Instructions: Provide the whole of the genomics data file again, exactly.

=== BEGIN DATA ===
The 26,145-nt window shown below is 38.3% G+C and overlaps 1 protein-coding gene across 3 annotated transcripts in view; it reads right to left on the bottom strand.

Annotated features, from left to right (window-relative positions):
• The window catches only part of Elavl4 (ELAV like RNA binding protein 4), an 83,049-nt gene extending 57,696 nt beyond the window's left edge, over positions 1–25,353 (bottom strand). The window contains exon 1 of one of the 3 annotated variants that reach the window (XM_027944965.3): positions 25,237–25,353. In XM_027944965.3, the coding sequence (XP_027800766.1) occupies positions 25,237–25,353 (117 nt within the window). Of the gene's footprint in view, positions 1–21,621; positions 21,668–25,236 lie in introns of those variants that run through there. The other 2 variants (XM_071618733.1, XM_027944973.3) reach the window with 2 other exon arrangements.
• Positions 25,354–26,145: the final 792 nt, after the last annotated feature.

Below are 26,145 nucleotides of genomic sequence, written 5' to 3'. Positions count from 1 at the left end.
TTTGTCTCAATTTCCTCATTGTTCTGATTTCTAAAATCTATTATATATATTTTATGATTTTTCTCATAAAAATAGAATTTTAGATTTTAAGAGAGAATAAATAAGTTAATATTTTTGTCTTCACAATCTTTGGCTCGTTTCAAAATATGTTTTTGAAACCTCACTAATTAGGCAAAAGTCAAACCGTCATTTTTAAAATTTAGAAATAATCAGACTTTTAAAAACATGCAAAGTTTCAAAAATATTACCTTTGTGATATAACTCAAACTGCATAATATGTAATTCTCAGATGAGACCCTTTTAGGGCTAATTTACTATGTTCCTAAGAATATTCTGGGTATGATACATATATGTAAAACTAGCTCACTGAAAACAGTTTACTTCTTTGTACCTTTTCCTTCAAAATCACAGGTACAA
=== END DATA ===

The 26,145-nt window shown below is 38.3% G+C and overlaps 1 protein-coding gene across 3 annotated transcripts in view; it reads right to left on the bottom strand.

Annotated features, from left to right (window-relative positions):
• The window catches only part of Elavl4 (ELAV like RNA binding protein 4), an 83,049-nt gene extending 57,696 nt beyond the window's left edge, over positions 1–25,353 (bottom strand). The window contains exon 1 of one of the 3 annotated variants that reach the window (XM_027944965.3): positions 25,237–25,353. In XM_027944965.3, the coding sequence (XP_027800766.1) occupies positions 25,237–25,353 (117 nt within the window). Of the gene's footprint in view, positions 1–21,621; positions 21,668–25,236 lie in introns of those variants that run through there. The other 2 variants (XM_071618733.1, XM_027944973.3) reach the window with 2 other exon arrangements.
• Positions 25,354–26,145: the final 792 nt, after the last annotated feature.

Below are 26,145 nucleotides of genomic sequence, written 5' to 3'. Positions count from 1 at the left end.
TTTGTCTCAATTTCCTCATTGTTCTGATTTCTAAAATCTATTATATATATTTTATGATTTTTCTCATAAAAATAGAATTTTAGATTTTAAGAGAGAATAAATAAGTTAATATTTTTGTCTTCACAATCTTTGGCTCGTTTCAAAATATGTTTTTGAAACCTCACTAATTAGGCAAAAGTCAAACCGTCATTTTTAAAATTTAGAAATAATCAGACTTTTAAAAACATGCAAAGTTTCAAAAATATTACCTTTGTGATATAACTCAAACTGCATAATATGTAATTCTCAGATGAGACCCTTTTAGGGCTAATTTACTATGTTCCTAAGAATATTCTGGGTATGATACATATATGTAAAACTAGCTCACTGAAAACAGTTTACTTCTTTGTACCTTTTCCTTCAAAATCACAGGTACAA